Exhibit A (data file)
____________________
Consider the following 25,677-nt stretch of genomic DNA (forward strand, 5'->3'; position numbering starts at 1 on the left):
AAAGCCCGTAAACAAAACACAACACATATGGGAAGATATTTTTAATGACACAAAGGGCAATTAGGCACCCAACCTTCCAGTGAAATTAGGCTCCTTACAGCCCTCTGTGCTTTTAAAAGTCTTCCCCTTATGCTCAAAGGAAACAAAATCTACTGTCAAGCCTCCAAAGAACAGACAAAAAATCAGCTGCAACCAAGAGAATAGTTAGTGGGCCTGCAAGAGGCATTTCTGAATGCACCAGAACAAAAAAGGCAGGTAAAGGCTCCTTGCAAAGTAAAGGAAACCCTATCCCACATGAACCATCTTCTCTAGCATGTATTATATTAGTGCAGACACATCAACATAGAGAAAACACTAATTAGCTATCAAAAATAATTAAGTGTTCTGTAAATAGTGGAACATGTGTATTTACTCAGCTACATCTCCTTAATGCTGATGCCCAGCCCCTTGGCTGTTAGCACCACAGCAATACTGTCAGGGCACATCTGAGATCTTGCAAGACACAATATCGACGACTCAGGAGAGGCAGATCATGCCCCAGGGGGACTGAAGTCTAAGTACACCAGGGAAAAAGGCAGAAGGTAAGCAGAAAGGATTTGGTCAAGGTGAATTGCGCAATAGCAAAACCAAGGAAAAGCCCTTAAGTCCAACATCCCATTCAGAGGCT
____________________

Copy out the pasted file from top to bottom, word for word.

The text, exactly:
Consider the following 25,677-nt stretch of genomic DNA (forward strand, 5'->3'; position numbering starts at 1 on the left):
AAAGCCCGTAAACAAAACACAACACATATGGGAAGATATTTTTAATGACACAAAGGGCAATTAGGCACCCAACCTTCCAGTGAAATTAGGCTCCTTACAGCCCTCTGTGCTTTTAAAAGTCTTCCCCTTATGCTCAAAGGAAACAAAATCTACTGTCAAGCCTCCAAAGAACAGACAAAAAATCAGCTGCAACCAAGAGAATAGTTAGTGGGCCTGCAAGAGGCATTTCTGAATGCACCAGAACAAAAAAGGCAGGTAAAGGCTCCTTGCAAAGTAAAGGAAACCCTATCCCACATGAACCATCTTCTCTAGCATGTATTATATTAGTGCAGACACATCAACATAGAGAAAACACTAATTAGCTATCAAAAATAATTAAGTGTTCTGTAAATAGTGGAACATGTGTATTTACTCAGCTACATCTCCTTAATGCTGATGCCCAGCCCCTTGGCTGTTAGCACCACAGCAATACTGTCAGGGCACATCTGAGATCTTGCAAGACACAATATCGACGACTCAGGAGAGGCAGATCATGCCCCAGGGGGACTGAAGTCTAAGTACACCAGGGAAAAAGGCAGAAGGTAAGCAGAAAGGATTTGGTCAAGGTGAATTGCGCAATAGCAAAACCAAGGAAAAGCCCTTAAGTCCAACATCCCATTCAGAGGCT